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City and police association in dispute over contract

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Following a news release from the Roswell Police Officers’ Association urging the public to hold the city of Roswell accountable for alleged collective bargaining agreement violations, city leaders say instead they have honored the conditions of the agreement.

According to the RPOA, one of the violations goes back to when RPD officers were to supposedly receive annual step increases on July 1, in accordance with the agreement.
“This did not happen,” said RPOA vice president Michael Burkowski. “This marks the third time that the city of Roswell has not provided step increases to officers. This means officers’ pay is frozen at their current grade.”
In a statement from Roswell’s city manager, Joe Neeb said the city and union reached a resolution to fund the step increases for the final portion of the 2017 fiscal year, which ended June 30. Neeb said an impasse was experienced during negotiations regarding step increases in the 2018 fiscal year, which began July 1.
The city also showed discontent toward the RPOA statement of Aug. 14, in which the RPOA said city leaders should be held accountable for “not supporting its officers.”
“We are disappointed with the RPOA’s apparent attempt to manipulate the agreement process by stating inaccurate information in a public manner,” Neeb said.
Burkowski, who disclosed the RPOA’s 2017 fiscal year settlement to multiple media outlets, responded that there was no attempt to spread misinformation.
“That settlement, and ongoing negotiations, still does not permit the city to violate the contract by not providing the 3 percent step increase already owed, and violate it again by failing to conduct the market analysis for two years in a row,” Burkowski responded.
According to Neeb, part of the 2017 contract resolution included an agreement to reopen negotiations for the 2018 fiscal year.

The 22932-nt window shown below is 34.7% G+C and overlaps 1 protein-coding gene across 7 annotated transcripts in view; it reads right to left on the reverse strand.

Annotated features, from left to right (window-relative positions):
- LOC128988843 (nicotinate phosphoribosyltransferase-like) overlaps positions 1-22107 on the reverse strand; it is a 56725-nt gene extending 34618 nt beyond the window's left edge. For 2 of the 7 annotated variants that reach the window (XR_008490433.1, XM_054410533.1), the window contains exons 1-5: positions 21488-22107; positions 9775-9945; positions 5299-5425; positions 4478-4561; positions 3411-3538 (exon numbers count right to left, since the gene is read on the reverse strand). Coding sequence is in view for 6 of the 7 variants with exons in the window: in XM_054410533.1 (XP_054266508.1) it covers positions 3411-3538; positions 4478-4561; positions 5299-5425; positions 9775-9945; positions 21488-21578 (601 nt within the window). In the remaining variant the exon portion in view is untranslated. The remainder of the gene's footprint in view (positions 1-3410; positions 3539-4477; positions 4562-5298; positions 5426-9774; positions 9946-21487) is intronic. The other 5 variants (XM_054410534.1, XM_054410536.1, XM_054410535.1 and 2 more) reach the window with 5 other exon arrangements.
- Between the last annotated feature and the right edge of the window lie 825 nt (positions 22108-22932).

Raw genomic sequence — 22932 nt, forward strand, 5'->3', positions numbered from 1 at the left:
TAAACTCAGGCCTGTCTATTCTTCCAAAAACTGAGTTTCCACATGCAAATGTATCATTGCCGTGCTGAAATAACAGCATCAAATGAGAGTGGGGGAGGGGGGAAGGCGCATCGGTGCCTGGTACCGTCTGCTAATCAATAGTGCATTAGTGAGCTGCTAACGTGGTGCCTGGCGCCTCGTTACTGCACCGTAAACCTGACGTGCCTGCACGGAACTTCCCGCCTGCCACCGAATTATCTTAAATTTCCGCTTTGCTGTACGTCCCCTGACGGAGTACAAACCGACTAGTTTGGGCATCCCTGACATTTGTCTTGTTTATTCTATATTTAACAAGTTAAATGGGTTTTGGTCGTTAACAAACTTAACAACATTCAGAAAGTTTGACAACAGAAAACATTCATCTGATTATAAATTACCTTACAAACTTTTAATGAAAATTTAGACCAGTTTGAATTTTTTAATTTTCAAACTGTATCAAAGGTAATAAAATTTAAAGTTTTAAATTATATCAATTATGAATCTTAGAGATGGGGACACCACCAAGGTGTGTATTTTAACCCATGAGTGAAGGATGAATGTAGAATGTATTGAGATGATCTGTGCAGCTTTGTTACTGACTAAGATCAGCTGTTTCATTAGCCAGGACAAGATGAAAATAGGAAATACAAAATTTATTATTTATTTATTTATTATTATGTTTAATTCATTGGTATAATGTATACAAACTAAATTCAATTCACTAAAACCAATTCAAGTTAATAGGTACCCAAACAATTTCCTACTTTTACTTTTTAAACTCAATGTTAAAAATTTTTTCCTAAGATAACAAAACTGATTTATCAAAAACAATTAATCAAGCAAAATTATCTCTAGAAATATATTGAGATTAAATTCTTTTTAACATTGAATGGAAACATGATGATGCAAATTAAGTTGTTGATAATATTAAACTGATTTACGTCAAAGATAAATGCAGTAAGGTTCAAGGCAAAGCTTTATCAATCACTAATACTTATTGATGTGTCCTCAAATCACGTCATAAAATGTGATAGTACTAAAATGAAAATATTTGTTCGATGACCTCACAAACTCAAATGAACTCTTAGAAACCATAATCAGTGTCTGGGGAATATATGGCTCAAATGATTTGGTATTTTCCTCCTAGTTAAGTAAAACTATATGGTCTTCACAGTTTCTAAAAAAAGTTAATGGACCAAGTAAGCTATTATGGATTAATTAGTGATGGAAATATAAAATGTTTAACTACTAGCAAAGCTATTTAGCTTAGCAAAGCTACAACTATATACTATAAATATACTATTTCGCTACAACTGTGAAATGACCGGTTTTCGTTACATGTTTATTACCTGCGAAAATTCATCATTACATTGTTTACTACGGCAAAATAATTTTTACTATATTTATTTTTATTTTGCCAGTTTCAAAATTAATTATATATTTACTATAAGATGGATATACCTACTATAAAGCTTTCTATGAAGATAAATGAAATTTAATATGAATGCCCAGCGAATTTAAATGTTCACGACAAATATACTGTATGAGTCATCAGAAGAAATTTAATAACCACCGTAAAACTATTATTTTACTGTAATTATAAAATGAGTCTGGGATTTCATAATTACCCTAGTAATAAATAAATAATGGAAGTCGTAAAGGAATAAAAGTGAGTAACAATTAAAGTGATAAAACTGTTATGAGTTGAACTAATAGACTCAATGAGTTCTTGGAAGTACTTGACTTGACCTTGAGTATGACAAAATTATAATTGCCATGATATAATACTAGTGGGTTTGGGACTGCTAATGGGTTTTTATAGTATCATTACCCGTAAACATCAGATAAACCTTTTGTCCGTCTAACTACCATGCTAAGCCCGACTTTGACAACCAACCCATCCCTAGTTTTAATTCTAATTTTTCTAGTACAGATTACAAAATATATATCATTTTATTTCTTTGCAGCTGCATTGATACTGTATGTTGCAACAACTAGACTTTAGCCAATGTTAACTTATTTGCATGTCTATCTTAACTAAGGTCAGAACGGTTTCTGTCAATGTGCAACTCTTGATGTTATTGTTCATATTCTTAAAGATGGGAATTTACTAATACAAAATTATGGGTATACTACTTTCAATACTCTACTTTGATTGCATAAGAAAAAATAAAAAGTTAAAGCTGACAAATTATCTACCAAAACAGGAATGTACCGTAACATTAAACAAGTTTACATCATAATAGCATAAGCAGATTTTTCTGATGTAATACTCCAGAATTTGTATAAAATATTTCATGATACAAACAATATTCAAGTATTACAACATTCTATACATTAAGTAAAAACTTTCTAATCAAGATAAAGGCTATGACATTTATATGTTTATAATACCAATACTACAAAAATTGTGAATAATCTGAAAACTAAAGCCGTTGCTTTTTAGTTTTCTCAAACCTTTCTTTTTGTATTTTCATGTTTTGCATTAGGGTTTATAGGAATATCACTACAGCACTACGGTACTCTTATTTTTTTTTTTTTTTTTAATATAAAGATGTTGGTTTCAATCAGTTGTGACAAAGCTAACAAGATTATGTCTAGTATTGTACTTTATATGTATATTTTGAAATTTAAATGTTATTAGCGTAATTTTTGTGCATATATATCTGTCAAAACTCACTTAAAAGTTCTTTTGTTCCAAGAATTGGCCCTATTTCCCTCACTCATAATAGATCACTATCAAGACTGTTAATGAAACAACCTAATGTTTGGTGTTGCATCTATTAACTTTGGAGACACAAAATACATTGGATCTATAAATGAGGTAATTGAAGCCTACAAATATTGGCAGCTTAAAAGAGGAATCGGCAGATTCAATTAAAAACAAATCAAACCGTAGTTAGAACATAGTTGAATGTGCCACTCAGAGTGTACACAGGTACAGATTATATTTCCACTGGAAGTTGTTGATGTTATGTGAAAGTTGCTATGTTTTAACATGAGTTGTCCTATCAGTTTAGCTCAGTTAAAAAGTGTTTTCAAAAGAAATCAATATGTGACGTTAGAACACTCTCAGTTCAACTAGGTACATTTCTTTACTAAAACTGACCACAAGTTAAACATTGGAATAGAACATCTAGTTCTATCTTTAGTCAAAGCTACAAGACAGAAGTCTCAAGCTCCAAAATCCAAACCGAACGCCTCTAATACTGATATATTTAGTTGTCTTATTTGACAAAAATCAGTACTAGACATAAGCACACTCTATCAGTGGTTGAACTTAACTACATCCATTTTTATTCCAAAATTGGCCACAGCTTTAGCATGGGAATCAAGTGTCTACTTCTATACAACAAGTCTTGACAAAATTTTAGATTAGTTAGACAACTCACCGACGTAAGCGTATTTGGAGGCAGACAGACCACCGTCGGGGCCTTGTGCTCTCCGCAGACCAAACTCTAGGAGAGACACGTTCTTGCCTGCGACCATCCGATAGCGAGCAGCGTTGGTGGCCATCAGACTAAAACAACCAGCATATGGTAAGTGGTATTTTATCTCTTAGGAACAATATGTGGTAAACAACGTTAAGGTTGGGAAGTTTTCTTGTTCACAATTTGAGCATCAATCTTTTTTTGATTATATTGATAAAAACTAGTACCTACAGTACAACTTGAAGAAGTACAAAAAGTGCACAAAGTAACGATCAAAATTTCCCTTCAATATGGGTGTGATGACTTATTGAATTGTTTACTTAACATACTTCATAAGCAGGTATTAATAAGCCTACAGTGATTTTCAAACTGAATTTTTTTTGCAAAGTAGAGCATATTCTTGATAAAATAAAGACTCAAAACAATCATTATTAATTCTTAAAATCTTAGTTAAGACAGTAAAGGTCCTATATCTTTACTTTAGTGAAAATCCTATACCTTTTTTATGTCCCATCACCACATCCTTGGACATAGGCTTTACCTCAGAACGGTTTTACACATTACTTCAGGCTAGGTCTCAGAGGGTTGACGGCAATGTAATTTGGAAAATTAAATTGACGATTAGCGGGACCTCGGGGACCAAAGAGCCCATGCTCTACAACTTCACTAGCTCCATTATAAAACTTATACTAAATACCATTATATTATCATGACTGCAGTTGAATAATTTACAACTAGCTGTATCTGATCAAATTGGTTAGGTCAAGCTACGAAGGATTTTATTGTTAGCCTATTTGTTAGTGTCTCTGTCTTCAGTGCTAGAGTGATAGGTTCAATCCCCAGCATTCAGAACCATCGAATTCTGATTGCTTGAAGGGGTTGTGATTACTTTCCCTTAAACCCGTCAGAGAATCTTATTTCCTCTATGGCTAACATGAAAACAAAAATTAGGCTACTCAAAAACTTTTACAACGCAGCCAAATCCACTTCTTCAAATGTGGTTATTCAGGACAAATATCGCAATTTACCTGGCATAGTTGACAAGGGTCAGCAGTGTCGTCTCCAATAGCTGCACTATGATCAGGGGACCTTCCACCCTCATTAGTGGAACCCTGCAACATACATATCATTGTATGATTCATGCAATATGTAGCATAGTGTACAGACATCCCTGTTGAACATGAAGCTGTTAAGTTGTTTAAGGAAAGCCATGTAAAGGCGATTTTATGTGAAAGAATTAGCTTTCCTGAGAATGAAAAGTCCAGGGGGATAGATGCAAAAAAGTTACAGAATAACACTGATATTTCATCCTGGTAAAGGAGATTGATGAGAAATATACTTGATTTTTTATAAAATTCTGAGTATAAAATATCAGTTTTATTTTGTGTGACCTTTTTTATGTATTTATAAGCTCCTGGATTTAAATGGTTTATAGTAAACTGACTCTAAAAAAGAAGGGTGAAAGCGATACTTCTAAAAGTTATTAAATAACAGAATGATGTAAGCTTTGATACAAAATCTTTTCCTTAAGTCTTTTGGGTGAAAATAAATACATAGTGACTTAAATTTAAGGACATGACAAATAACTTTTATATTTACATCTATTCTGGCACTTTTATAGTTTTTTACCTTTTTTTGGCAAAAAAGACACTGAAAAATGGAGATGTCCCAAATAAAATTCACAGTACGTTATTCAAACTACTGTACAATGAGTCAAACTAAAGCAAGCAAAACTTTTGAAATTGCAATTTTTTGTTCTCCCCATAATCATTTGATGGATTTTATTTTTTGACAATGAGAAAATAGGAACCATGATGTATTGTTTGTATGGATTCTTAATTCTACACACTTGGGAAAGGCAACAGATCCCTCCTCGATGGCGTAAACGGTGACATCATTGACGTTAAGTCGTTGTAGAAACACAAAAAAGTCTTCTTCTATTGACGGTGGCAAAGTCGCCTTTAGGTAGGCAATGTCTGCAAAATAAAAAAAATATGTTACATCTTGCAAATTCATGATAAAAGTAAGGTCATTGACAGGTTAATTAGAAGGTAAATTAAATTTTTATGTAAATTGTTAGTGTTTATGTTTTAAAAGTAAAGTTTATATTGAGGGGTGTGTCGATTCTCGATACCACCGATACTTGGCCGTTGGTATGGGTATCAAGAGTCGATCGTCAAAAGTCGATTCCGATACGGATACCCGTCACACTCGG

“Because those negotiations were ongoing and we remained without a resolution and final agreement as FY 2018 began, the city has been unable to offer the step increase for FY 2018 as negotiations continue,” Neeb said. “(The) RPOA was aware the step increase would not be available during the FY 2018 initial negotiations.”
Burkowski said the RPD still remains “very short-handed.” According to the RPOA, the Roswell Police Department has retained nine of the last 78 officers hired, and 50 percent of the department has less than five years of experience.
“(We are) 14 officers short as of this (Aug. 14) release, and others are looking to leave,” Burkowski said. “This is in no small part due to the fact that the city refuses to honor the contact that it agreed to. Thirty-six of 73 officers are affected by this violation.”
After conducting a survey, the RPOA said the top reasons why officers would leave the department included statements of officers feeling overworked, underpaid, having a low quality of life within the city, feeling lied to about the step increases and the city’s alleged contract violations.
Neeb said the parties are proceeding into the next step of negotiations — mediation.
City Attorney Aaron Holloman said the city is waiting to be contacted back from a federal mediator. Neeb said the city supports its employees, honors its responsibilities and sincerely hopes to reach a consensus.
Neeb said the city desires to keep the lines of communication open with RPOA, and to continue to try to work with the police association to reach an agreement.
Burkowski said the RPOA, too, is willing to cooperate.
“The RPOA is willing to continue working with the city, provided they honor agreements they’ve made and are willing to bring forth a reasonable offer to negotiations,” Burkowski said. “We can’t strike. I mean, we can’t do much about it.
“We’re considering all legal options at this point, but we don’t want to come to that. That’s not what we want to do.”
Multimedia-Crime reporter Trevier Gonzalez can be reached at 575-622-7710, ext. 301, or at breakingnews@rdrnews.com.